Dr Kirsty Liddiard
Research Fellow, School of Education and Institute for the Study of the Human (iHuman)
Area of research:
Currently, I'm co-leading an ESRC grant entitled Living Life to the Fullest: Life, Death, Disability and the Human which, through the arts, seeks to forge new understandings of the lives, hopes, desires and contributions of children and young people with what are categorised as ‘life-limiting’ or ‘life-threatening’ impairments.
Why did you choose the University of Sheffield and what do you enjoy about Sheffield?
I moved to the University in 2014 from my first postdoctoral position at the School of Disability Studies, Toronto, Canada. I was attracted by the University's vibrant research culture and the School of Education’s Transforming Disability research agenda. The post gave me considerable autonomy, which has enabled me to explore a range of areas that interest me for which I’ve been able to put in multiple bids with colleagues inside and outside of the University.
Alongside colleagues from Education and Sociological Studies, I have been involved in building an exciting transdisciplinary research institute in iHuman and have made great use of the Faculty’s public engagement and impact funding to develop a number of projects.
Excitingly, I am now working across projects funded by ESRC, AHRC and the Wellcome Trust. This post has given me the support to get published, I’ve got an edited collection and my first monograph coming out before the end of the year.
What are the challenges and opportunities of being postdoctoral researcher?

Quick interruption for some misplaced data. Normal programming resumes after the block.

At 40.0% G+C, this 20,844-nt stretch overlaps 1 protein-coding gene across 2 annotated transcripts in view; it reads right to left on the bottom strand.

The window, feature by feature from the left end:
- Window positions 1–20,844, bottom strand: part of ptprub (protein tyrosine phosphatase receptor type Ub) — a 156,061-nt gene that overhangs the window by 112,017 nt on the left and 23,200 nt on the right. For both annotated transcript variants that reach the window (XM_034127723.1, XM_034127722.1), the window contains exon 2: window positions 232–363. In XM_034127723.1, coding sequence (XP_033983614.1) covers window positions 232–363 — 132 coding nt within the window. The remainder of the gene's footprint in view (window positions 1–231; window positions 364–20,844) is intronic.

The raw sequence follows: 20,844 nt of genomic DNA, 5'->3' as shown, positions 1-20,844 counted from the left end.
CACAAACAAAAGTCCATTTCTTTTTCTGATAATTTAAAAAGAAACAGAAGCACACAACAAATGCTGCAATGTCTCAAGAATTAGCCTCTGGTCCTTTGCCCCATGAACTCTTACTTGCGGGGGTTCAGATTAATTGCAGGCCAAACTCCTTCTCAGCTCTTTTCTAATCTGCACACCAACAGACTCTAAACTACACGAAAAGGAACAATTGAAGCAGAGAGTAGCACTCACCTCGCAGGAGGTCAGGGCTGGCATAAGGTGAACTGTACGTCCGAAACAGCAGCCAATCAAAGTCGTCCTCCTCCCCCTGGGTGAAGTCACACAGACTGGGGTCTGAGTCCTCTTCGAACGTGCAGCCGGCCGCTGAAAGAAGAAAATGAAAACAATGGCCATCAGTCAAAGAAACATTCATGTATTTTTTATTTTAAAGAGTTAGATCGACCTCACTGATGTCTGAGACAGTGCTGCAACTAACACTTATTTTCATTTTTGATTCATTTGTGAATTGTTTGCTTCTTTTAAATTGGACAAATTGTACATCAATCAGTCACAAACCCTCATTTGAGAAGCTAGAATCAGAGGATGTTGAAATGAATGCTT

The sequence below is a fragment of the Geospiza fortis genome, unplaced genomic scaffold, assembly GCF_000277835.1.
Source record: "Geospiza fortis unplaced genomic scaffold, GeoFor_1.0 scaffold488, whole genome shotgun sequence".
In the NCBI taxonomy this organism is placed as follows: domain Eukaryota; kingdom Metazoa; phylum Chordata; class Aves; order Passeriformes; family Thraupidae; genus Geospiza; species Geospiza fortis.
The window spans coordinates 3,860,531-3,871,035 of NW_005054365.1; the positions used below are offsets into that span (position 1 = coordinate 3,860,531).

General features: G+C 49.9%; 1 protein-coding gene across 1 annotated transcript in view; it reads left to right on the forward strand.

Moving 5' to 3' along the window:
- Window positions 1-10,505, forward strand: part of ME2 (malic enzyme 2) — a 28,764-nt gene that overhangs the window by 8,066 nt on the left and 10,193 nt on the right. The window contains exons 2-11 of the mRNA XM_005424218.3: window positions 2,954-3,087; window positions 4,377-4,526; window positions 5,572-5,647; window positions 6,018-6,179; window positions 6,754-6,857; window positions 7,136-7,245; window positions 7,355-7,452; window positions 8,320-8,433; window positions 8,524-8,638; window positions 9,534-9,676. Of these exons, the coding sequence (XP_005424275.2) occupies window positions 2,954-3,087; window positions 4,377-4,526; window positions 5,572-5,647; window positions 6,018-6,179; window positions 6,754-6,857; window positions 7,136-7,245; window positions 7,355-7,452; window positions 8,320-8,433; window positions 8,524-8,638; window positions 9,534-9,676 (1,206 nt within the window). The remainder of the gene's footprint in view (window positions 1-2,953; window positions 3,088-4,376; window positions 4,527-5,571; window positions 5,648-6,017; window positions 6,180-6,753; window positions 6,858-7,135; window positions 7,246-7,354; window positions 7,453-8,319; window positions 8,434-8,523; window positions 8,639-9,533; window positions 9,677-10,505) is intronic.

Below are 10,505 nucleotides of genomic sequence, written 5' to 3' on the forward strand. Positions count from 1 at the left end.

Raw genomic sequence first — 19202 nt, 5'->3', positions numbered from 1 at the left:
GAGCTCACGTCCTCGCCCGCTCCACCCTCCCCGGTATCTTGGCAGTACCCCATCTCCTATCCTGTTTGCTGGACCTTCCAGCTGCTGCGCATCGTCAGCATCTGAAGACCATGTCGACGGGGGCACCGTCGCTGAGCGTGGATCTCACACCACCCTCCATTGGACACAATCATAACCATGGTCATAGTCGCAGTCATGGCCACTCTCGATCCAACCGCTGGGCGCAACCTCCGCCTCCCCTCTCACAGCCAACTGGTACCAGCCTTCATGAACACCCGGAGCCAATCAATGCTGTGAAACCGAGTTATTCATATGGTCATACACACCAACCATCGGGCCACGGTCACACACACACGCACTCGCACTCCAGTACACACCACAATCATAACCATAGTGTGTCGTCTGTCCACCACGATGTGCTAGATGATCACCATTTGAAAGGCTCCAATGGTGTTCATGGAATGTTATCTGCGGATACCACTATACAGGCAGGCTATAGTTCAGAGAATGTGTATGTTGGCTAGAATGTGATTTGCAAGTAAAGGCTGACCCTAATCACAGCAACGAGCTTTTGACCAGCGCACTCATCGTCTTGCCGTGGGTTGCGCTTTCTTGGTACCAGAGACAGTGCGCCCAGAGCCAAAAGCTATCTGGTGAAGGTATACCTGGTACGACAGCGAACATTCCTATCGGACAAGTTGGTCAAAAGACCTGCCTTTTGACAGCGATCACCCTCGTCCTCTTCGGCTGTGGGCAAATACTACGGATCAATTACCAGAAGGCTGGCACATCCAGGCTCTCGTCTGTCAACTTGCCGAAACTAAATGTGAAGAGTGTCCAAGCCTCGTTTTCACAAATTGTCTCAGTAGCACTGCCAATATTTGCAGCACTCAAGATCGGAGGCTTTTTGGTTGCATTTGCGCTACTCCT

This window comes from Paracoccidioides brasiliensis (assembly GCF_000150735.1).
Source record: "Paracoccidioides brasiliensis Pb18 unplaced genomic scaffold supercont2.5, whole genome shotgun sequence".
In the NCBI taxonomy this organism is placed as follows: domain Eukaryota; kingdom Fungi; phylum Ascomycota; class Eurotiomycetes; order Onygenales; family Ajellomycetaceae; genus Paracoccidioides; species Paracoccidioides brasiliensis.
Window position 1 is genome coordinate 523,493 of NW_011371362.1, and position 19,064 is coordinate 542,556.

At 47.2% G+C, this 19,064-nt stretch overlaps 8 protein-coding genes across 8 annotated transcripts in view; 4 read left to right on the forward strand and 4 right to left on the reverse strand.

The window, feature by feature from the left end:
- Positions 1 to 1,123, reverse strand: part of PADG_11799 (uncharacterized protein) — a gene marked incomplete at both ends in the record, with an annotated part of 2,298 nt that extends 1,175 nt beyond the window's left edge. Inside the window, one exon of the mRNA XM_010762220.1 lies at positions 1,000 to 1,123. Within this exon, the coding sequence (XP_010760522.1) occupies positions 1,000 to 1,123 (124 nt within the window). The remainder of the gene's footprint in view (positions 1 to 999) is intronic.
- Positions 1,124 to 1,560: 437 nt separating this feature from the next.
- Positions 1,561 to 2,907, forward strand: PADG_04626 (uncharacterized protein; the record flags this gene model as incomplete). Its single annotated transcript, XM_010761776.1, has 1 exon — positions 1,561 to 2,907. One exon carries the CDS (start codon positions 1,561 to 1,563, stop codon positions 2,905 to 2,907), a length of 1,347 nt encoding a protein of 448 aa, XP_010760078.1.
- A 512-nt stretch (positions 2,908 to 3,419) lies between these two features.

For early career researchers (ECR) there can be significant challenges. Posts are often fixed term and can be short-term. We need to find ways to support ECRs and draw attention to the marked precarity of this period of an academic career. As part of the Faculty of Social Science's Equality and Diversity Committee, with colleagues we have recently established a vibrant Early Career Researcher Forum, which will give voice to ECRs and the challenges they face. Hopefully this will help to start conversations between ERCs and the Faculty and University.
What are your ambitions for the future?
To keep doing high quality, co-production research with marginalised people and stakeholders. As an avid public sociologist and activist scholar, I view the effective, ethical and accessible communication of knowledge as a form of social and political justice. As such, I always try to work within the communities I research and always bring new knowledge to non-academic audiences as well as to key stakeholders. This ensures that research findings have a wider impact – they ‘exist’ in real life and are referred to, read by, and transferred to the everyday lives of people. In short, I want to keep doing this work!